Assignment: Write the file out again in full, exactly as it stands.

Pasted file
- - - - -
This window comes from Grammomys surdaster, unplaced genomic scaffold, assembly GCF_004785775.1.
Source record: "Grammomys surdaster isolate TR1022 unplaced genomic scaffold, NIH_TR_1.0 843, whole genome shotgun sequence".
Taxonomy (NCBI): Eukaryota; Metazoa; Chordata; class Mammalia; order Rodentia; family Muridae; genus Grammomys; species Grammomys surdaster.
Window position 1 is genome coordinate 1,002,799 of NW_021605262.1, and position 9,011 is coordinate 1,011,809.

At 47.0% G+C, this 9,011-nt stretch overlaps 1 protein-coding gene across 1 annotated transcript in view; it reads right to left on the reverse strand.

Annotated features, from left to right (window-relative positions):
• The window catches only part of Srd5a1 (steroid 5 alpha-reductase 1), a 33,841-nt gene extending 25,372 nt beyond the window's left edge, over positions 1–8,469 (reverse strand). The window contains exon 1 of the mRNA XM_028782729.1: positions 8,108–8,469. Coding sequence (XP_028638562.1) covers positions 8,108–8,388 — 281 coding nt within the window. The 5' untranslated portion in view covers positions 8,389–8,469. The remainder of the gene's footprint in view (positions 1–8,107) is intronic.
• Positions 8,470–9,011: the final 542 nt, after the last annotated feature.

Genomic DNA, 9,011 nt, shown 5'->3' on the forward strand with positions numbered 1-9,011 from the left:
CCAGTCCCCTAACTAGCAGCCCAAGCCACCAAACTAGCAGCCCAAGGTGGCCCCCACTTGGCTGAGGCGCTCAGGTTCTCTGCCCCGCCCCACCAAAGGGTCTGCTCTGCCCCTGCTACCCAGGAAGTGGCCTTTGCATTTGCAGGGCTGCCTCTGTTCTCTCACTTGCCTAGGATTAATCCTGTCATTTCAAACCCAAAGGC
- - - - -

This window comes from Grammomys surdaster, unplaced genomic scaffold, assembly GCF_004785775.1.
Source record: "Grammomys surdaster isolate TR1022 unplaced genomic scaffold, NIH_TR_1.0 843, whole genome shotgun sequence".
Taxonomy (NCBI): Eukaryota; Metazoa; Chordata; class Mammalia; order Rodentia; family Muridae; genus Grammomys; species Grammomys surdaster.
Window position 1 is genome coordinate 1,002,799 of NW_021605262.1, and position 9,011 is coordinate 1,011,809.

At 47.0% G+C, this 9,011-nt stretch overlaps 1 protein-coding gene across 1 annotated transcript in view; it reads right to left on the reverse strand.

Annotated features, from left to right (window-relative positions):
• The window catches only part of Srd5a1 (steroid 5 alpha-reductase 1), a 33,841-nt gene extending 25,372 nt beyond the window's left edge, over positions 1–8,469 (reverse strand). The window contains exon 1 of the mRNA XM_028782729.1: positions 8,108–8,469. Coding sequence (XP_028638562.1) covers positions 8,108–8,388 — 281 coding nt within the window. The 5' untranslated portion in view covers positions 8,389–8,469. The remainder of the gene's footprint in view (positions 1–8,107) is intronic.
• Positions 8,470–9,011: the final 542 nt, after the last annotated feature.

Genomic DNA, 9,011 nt, shown 5'->3' on the forward strand with positions numbered 1-9,011 from the left:
CCAGTCCCCTAACTAGCAGCCCAAGCCACCAAACTAGCAGCCCAAGGTGGCCCCCACTTGGCTGAGGCGCTCAGGTTCTCTGCCCCGCCCCACCAAAGGGTCTGCTCTGCCCCTGCTACCCAGGAAGTGGCCTTTGCATTTGCAGGGCTGCCTCTGTTCTCTCACTTGCCTAGGATTAATCCTGTCATTTCAAACCCAAAGGC